At the exosystem level, participants discussed how challenges that emerge at the community level can ultimately impact or disrupt contexts that directly involve the child. First, participants had strong opinions about how communities could be prepared for working with displaced families if such a need were to arise. Specifically, it was suggested that communities maintain up-to-date community resource guides as part of disaster planning to assist displaced families. Community support for parents was also strongly recommended. Innovative ideas for volunteer-led or subsidized child care were discussed. Such efforts take time, coordination, and funding; thus, future program development work is needed to best identify the most effective community procedures for providing these types of services. However, such an effort could be a very important way to prevent CM in post-disaster circumstances, by providing overstressed parents a reprieve at times they might need it most. Lastly, data at the exosystem level also suggested a significant need for policy that provides support to community helpers (i.e., clinicians, medical providers, shelter staff, community resource staff) who are responsible for delivering recovery services, and, ultimately, those who could provide service delivery for CM prevention and intervention efforts. Community helpers often suffer tremendous personal losses as the result of a disaster; equal to or greater than those families they were serving. Identifying ways to develop local provider capacity is critical to prevention and intervention programming success. Funding streams to subsidize communities that lose personnel should also be considered.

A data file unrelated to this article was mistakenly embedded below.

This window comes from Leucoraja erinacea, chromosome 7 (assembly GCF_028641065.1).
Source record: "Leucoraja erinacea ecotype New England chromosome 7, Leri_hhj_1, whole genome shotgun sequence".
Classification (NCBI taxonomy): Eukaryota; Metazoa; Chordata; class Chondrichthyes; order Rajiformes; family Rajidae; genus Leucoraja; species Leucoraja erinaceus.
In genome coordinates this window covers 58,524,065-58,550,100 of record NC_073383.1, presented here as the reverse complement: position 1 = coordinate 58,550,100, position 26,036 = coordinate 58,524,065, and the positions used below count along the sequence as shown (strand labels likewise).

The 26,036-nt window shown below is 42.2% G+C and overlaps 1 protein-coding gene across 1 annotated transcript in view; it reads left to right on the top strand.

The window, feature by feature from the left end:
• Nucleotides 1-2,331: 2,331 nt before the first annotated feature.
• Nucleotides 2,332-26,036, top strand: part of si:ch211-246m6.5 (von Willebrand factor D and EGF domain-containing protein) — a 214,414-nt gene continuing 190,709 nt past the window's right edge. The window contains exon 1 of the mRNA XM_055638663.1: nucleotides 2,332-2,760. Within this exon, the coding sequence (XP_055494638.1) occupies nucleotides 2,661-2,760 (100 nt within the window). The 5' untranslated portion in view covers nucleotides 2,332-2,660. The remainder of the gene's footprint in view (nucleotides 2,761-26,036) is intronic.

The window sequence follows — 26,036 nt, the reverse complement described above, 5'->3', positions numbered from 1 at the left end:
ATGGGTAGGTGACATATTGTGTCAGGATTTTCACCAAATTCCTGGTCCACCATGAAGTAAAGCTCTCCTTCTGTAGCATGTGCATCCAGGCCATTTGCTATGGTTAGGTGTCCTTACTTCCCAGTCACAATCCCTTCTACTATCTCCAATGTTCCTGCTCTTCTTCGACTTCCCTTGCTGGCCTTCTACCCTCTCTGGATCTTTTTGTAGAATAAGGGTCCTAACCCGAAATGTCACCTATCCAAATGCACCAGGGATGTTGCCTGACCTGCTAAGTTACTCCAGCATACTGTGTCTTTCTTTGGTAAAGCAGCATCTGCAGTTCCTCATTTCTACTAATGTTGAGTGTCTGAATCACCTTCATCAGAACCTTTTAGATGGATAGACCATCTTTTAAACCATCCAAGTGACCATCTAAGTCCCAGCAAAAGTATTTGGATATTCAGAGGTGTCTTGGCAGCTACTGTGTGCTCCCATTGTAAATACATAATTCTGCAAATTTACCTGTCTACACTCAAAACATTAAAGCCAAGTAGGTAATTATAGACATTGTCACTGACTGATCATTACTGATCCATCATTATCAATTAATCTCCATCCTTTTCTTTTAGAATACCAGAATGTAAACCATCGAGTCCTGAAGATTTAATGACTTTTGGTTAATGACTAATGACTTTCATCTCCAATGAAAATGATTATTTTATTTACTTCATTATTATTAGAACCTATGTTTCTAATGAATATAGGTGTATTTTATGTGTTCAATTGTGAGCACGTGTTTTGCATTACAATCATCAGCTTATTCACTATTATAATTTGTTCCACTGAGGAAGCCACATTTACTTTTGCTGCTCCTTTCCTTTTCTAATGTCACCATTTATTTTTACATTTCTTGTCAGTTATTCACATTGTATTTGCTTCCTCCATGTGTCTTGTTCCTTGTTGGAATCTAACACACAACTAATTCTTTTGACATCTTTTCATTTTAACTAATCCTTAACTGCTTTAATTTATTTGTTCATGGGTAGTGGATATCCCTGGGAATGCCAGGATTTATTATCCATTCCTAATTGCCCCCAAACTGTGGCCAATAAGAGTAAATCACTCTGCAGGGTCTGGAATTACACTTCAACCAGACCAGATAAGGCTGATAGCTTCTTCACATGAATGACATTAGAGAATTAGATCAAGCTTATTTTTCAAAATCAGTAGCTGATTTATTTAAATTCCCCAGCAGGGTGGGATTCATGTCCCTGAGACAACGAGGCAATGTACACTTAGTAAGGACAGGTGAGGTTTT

Themes that emerged at the mesosystem level, focused on the relationships between community agencies that serve families during the disaster planning and preparedness phases, as well as in response and recovery. For instance, the perceptions of several Louisiana participants was that having pre-existing relationships among family-serving agencies allowed for quick and efficient successes related to the needs of youth in the aftermath of Katrina. Cooperation among such agencies allows for the combination of resources without duplication, which is an imperative first step in post-disaster response and recovery. A second theme that emerged for this context was rethinking agency roles and finding creative ways to work together in the post-disaster environment. Most relevant to the medical community, mobile units for health and mental health services obtained through grant funding following Katrina were reportedly very effective and may provide a unique venue for assessing and responding to CM risk in the community post-disaster. Protocols delineating procedures that worked effectively, as well as those that failed, would be very helpful to future recovery efforts. Ultimately researchers are encouraged to study the cost-effectiveness of such planning and recovery efforts, in order to determine what should become standards for best practices in these circumstances.
Lastly, at the microsystem level, participants across both states agreed that parents’ post-disaster experience significant stress, have little time, energy or capacity to invest in a nurturing parent-child relationship, provide inadequate supervision, and engage in negative coping behaviors (i.e., substance abuse, criminal behavior, mental health issues, and intimate relationships). Approximately 80% of maltreatment is perpetuated by caretakers within the family;22 thus, it is critical to consider brief, immediate interventions that can target parental stress and related factors, as a primary prevention method for reducing CM risk post-disaster. Interventions available at multiple ecological levels for parents and families will likely have the greatest public health impact.